You can also be pro-active in your care. Manage your diet and stress. Get enough sleep and exercise regularly.

There is no reason to sit around and wait for a bad day to find you. Keep pushing forward and living life the best way you know how!


When I talk with people about my book, it gives them a sense of safety to share their plight with panic or anxiety.

So many people in my day to day life are sharing the when’s and how’s of their brushes and in some cases downright affliction with these terrible disorders that it causes me to question the current statistics.

One in seventy-five people have or have had anxiety. I argue that it’s considerably higher. I believe many don’t seek help or discuss it for fear of labeling.

My own struggle would have remained supremely private had it not gotten to the point that my doctor suggested an informal meeting with an expert. Once I briefly met with the expert, I vaguely understood what was happening and was reassured that I was not that one unique case with symptoms no one had ever seen. I went back to learn more.

It was my amazing family doctor that pushed me to own my panic. Sure, he could have offered magic pills and had I been a patient that was open to meds, he would have but would have still pushed for resolution instead of just medicating the symptoms.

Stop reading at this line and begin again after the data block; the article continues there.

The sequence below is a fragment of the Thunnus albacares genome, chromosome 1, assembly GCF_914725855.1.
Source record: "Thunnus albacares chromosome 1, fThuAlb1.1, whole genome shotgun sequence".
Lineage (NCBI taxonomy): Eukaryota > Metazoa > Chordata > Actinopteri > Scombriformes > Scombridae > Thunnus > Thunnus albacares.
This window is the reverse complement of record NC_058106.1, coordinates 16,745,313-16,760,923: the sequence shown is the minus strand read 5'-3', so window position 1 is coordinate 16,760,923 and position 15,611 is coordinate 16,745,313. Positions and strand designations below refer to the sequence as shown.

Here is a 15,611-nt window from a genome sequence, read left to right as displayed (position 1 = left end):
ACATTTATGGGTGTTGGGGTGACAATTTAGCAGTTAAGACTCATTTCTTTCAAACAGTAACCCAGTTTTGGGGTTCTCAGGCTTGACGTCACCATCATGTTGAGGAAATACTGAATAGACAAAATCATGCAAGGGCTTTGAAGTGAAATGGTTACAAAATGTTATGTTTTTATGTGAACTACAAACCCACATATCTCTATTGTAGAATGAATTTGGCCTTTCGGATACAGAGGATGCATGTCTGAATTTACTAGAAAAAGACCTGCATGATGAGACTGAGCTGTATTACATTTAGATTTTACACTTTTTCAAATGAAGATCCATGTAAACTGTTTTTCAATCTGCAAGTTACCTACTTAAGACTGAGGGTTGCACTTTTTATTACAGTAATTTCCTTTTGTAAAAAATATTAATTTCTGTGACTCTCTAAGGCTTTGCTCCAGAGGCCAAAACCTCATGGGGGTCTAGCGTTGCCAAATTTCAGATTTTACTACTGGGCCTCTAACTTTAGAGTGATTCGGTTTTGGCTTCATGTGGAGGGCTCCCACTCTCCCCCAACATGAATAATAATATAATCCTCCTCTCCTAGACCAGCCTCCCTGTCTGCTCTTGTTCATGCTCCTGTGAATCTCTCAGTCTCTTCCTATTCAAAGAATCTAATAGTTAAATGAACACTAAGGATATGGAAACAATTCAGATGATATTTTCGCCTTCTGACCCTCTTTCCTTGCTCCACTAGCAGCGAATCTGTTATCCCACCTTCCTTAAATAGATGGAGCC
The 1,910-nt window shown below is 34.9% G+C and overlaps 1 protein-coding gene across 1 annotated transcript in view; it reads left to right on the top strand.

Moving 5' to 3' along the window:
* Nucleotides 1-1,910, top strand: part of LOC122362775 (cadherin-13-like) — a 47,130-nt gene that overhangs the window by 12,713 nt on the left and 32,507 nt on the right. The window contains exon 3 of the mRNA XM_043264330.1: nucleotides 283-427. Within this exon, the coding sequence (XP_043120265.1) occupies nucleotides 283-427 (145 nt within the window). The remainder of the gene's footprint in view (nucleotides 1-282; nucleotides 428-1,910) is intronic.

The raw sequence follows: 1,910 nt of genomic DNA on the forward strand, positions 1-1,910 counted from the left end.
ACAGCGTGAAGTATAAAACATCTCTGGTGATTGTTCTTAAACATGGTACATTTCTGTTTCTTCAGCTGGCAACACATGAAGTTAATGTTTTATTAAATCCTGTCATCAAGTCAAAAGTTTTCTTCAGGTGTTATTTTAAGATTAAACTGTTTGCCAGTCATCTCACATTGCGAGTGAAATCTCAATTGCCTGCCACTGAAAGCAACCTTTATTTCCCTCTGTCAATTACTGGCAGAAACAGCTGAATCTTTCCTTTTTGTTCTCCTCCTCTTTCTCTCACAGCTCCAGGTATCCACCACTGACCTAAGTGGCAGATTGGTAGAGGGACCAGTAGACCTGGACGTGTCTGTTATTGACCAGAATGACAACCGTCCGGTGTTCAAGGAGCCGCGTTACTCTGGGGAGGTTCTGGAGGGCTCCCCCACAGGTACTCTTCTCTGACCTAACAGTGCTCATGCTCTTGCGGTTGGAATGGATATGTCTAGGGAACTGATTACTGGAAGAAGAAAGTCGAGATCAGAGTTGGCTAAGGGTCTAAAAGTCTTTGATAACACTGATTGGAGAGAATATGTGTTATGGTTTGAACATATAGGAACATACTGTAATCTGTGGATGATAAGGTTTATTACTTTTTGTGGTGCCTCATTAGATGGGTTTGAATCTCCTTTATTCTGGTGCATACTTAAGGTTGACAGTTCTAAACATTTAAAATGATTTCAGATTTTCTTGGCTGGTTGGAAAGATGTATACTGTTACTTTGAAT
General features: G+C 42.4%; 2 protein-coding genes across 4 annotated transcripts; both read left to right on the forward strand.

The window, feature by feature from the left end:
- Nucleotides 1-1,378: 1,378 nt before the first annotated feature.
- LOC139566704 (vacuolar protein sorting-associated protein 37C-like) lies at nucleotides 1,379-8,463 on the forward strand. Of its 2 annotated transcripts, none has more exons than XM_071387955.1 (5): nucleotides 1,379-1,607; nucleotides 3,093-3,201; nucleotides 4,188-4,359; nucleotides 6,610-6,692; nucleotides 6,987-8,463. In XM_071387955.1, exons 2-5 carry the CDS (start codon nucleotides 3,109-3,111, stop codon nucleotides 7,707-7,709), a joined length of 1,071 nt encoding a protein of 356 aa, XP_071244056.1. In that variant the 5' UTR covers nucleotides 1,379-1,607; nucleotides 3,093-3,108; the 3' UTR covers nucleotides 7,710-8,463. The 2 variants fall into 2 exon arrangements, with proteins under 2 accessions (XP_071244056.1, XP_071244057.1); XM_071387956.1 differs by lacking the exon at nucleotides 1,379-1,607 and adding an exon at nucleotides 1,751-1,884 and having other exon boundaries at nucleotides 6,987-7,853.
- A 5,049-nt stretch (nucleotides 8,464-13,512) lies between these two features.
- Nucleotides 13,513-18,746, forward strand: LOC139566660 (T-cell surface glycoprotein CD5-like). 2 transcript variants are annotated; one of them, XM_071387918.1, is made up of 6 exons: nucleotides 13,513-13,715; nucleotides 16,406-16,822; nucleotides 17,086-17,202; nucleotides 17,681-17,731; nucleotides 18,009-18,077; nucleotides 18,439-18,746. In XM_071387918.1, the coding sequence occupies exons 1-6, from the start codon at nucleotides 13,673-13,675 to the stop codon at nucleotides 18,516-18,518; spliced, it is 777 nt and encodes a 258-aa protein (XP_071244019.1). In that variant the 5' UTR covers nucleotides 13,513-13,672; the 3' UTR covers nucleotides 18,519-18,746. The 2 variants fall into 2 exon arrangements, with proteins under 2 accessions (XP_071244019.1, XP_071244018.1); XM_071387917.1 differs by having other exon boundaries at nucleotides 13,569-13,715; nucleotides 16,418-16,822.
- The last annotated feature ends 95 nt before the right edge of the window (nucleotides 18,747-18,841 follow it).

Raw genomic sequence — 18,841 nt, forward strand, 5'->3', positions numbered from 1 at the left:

Out of the 20 people that have shared, one, like me, has gone the natural route. It took years to resolve and was one of the hardest fights they have ever had but they feel that opting to not use meds fit better for them.

I hear Meds make the fight easier. It makes your threshold for the daily grind on your nerves a little higher while lowering the threshold of the actual grind. I’ve been told it can bring you to a four out of ten so you can function better.

When you are in the heavy muck of it I don’t think there is a right or wrong way to deal with panic. I think you learn better methods as you become more familiar with what is happening and what has proven to be the best strategies. Education to all of the different coping methods is key.

There are ways that help you relieve your symptoms so you can get a break, like avoidance. But ultimately that method allows panic to linger longer.

There are meds that step in and either reduce an attack after the fact or maintenance meds that help “prevent” them altogether.

There are also education and coping methods that help you “eliminate” panic from your life.

None are fool proof and all require the sufferer to decide what fits their lives. Maybe a combination works best for me but meds alone work best for you. Panic seems to be a common unique experience for sufferers. Symptoms can be run of the mill where resolution is less uniform or more personally tailored. It’s not like a common flu where a mass produced shot will insulate you. Your treatment has to be based on the total you.

Regardless of your choice I can tell you that seeking guidance is crucial. Googling symptoms can have profoundly negative consequences.

Dr. Google is full of bad news and extreme scenarios that don’t likely apply to you. Seek help from a living breathing IN person person.

You CAN stop panic. It just takes some practice.